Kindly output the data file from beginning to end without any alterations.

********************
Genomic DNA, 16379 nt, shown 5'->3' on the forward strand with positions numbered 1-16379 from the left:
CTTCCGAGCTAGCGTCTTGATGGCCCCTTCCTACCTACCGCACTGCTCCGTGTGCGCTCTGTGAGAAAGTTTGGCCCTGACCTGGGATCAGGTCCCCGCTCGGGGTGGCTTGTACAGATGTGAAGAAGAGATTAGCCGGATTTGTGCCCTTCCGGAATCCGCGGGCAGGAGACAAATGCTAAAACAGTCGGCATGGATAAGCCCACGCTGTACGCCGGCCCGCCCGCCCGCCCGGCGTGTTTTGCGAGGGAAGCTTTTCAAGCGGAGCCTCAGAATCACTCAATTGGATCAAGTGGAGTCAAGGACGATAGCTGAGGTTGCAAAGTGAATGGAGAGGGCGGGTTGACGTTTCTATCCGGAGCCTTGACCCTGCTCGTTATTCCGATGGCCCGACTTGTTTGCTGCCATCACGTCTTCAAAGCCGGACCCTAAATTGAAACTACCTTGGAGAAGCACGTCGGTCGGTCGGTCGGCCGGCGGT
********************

Genomic DNA, 16379 nt, shown 5'->3' on the forward strand with positions numbered 1-16379 from the left:
CTTCCGAGCTAGCGTCTTGATGGCCCCTTCCTACCTACCGCACTGCTCCGTGTGCGCTCTGTGAGAAAGTTTGGCCCTGACCTGGGATCAGGTCCCCGCTCGGGGTGGCTTGTACAGATGTGAAGAAGAGATTAGCCGGATTTGTGCCCTTCCGGAATCCGCGGGCAGGAGACAAATGCTAAAACAGTCGGCATGGATAAGCCCACGCTGTACGCCGGCCCGCCCGCCCGCCCGGCGTGTTTTGCGAGGGAAGCTTTTCAAGCGGAGCCTCAGAATCACTCAATTGGATCAAGTGGAGTCAAGGACGATAGCTGAGGTTGCAAAGTGAATGGAGAGGGCGGGTTGACGTTTCTATCCGGAGCCTTGACCCTGCTCGTTATTCCGATGGCCCGACTTGTTTGCTGCCATCACGTCTTCAAAGCCGGACCCTAAATTGAAACTACCTTGGAGAAGCACGTCGGTCGGTCGGTCGGCCGGCGGT